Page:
Procter & Gamble reported quarterly profits rose 12%, and raised its outlook for the year.
But P&G shares , which had been trading at all-time highs, fell as fiscal second-quarter organic sales fell short of expectations and third-quarter earnings were estimated to be a bit weaker than expected.
Organic sales growth in the quarter -- which typically excludes the impact of acquisitions and disposals and currency fluctuations -- was at the low end of an earlier forecast, and the company projected third-quarter earnings of 72 cents to 74 cents a share while analysts surveyed by Thomson Financial expected 74 cents a share for that period.
"We are very sastisfied with these results," said Chief Financial Officer Clayton Daley, in an interview on CNBC's "Squawk Box."
The Cincinnati company, which makes Gillette razors, Pampers diapers and Tide laundry detergent, said net income in the second quarter quarter ended Dec. 31, climbed to $2.86 billion, or 84 cents a share, from $2.55 billion, or 72 cents a share, a year ago.
The earnings were a penny stronger than analysts were expecting, but sales fell short of the expected $19.47 billion, reported by Thomson Financial.
Sales rose 8% to $19.73 billion from $18.3 billion last year, aided by a weak dollar. Currency added three percentage points to its revenue growth, which was "a little more" than the company had expected, Daley said.
Volume, which excludes the effect of currency and price changes, rose 4%, while organic sales climbed 5%, which was in the middle of the company's 4% to 7% forecast.
P&G attributed the volume gains to strong sales of new products such as Olay Definity and Tide Simple Pleasures. Gillette's Blades & Razors division contributed an 11% sales increase led by the year-old Gillette Fusion.
Strong growth in these businesses helped to offset weakness at the company's snacks, coffee and pet healthcare businesses.
According to Daley, the snacks, coffee and pet healthcare businesses have been hurt by competitive pressures, including promotional and discounting activity.
"While P&G did not deliver sales upside this quarter, we think the business remains healthy and we maintain conviction in our plus-5.8% organic sales estimate for fiscal year 2007," said Christopher Ferrara, an analyst at Merrill Lynch, in a research note.
P&G felt confident enough to boost its forecast for the this year. Earnings for the fiscal year are expected to be in the range of $2.99 to $3.03 a share, up from a prior estimate of $2.97 to $3.02 a share, which was provided in October.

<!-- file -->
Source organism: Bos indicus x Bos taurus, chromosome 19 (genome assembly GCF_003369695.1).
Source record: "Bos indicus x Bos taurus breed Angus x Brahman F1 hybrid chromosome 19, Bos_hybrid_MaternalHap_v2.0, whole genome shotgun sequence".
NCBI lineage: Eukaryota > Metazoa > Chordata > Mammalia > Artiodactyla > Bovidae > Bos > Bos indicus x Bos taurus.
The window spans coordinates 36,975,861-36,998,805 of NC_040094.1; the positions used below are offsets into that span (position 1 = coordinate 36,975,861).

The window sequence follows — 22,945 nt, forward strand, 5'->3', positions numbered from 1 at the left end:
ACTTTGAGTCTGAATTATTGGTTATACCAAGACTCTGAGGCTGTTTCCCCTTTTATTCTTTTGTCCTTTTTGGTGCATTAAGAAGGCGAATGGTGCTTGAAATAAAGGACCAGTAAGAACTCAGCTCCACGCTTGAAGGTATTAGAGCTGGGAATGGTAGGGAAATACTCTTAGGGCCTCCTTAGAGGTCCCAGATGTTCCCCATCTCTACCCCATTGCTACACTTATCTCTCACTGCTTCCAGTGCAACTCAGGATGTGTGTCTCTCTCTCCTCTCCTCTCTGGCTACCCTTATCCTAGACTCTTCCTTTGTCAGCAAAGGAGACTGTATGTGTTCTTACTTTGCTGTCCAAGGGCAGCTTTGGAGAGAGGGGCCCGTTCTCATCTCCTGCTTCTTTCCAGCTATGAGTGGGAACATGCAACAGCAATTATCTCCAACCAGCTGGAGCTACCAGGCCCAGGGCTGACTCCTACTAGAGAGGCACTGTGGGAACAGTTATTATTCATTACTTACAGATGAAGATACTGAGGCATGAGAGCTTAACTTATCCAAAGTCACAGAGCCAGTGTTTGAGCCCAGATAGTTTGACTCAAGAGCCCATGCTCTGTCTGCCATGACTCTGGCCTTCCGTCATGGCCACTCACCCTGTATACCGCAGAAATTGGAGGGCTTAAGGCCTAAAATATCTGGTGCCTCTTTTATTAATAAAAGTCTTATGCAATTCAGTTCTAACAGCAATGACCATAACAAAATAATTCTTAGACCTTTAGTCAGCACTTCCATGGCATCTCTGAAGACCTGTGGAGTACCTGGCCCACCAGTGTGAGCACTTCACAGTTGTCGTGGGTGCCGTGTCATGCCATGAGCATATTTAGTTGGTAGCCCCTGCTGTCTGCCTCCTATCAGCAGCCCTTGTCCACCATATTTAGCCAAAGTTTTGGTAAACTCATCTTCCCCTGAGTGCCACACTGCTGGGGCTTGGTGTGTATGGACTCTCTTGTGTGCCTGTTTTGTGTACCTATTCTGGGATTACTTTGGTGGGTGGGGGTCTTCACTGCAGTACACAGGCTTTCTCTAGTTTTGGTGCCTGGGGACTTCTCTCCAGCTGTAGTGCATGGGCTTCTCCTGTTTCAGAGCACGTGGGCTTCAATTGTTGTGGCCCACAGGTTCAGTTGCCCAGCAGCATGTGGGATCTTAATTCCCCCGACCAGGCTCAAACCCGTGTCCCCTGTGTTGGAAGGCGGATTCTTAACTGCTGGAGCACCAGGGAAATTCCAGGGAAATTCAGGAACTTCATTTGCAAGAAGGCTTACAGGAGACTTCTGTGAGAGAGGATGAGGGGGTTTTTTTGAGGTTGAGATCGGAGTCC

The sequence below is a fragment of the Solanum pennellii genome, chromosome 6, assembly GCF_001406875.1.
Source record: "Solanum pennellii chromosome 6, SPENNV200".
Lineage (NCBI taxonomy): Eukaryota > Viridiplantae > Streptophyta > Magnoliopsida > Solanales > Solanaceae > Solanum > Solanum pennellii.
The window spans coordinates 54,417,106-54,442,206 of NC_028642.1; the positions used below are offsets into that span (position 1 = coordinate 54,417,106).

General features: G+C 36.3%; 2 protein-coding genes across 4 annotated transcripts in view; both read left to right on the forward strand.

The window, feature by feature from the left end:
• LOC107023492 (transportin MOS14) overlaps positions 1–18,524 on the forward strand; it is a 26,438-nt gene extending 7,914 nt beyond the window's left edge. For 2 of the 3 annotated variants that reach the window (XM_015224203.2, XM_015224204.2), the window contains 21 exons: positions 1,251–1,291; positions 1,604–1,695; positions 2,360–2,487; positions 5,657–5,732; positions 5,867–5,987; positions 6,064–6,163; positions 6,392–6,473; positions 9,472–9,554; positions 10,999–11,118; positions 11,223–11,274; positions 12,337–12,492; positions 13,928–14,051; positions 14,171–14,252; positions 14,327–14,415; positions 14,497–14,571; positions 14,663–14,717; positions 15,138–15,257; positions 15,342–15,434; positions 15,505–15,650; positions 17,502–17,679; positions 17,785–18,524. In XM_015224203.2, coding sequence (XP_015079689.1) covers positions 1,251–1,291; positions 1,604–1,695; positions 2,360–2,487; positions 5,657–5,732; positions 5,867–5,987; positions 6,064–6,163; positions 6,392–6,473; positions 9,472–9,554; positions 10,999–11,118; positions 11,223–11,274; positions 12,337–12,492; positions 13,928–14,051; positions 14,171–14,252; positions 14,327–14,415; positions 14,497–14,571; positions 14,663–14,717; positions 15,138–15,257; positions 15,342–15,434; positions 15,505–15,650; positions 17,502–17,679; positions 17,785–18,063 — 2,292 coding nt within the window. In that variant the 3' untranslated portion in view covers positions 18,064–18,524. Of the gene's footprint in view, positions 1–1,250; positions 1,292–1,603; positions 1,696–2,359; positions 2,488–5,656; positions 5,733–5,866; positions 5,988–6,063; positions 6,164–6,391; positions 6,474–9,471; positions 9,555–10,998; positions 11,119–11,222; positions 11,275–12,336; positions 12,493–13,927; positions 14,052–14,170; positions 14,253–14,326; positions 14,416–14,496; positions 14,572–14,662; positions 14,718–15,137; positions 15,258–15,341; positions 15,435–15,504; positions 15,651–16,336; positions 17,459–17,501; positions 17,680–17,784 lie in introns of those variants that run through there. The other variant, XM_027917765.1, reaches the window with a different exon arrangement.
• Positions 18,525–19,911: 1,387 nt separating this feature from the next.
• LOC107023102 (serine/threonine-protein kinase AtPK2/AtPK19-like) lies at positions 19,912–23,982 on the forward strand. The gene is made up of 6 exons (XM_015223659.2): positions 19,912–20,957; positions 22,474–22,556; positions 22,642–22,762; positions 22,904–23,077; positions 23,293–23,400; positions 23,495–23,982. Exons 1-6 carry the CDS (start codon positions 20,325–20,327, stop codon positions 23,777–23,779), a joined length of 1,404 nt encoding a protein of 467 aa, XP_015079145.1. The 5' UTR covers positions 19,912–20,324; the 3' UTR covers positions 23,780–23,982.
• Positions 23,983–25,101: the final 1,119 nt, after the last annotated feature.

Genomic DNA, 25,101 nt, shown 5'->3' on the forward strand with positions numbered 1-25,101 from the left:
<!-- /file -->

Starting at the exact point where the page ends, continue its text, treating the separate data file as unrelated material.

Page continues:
Sales for the year are expected to grow by 10% to 12%, up from previous guidance for full-year sales growth of 9% to 11%. The forecast implies sales of $75.04 billion to $76.41 billion.
One factor contributing to the higher earnings forecast is a lower-than-expected reduction in earnings from the $57 billion Gillette acquisition in 2005, the company said. The deal was expected to lower earnings by 12 cents to 18 cents a share this year, but now the company expects the reduction to be at the low end of the range.
In the fiscal third quarter, P&G sees earnings of 72 cents to 74 cents a share. Total and organic sales are projected to grow 7% to 9% and 5% to 7%, respectively.
The average estimates of analysts surveyed by Thomson Financial were for earnings of 74 cents a share and revenue of $18.4 billion, which would be 7% above year-earlier sales.
Although the cost of oil has fallen sharply in recent weeks, it may take a while for this trend to boost P&G's profits, according to Daley. High oil prices have led to increases in the cost of energy and raw materials such as packaging and superabsorbants.
"We expect (raw material costs) to moderate going forward, although we really see a lag time between the time when energy costs go down and the time we see lower costs in raw materials and packaging," Daley said, on CNBC.
P&G held a conference call and webcast at 8:30 am New York time.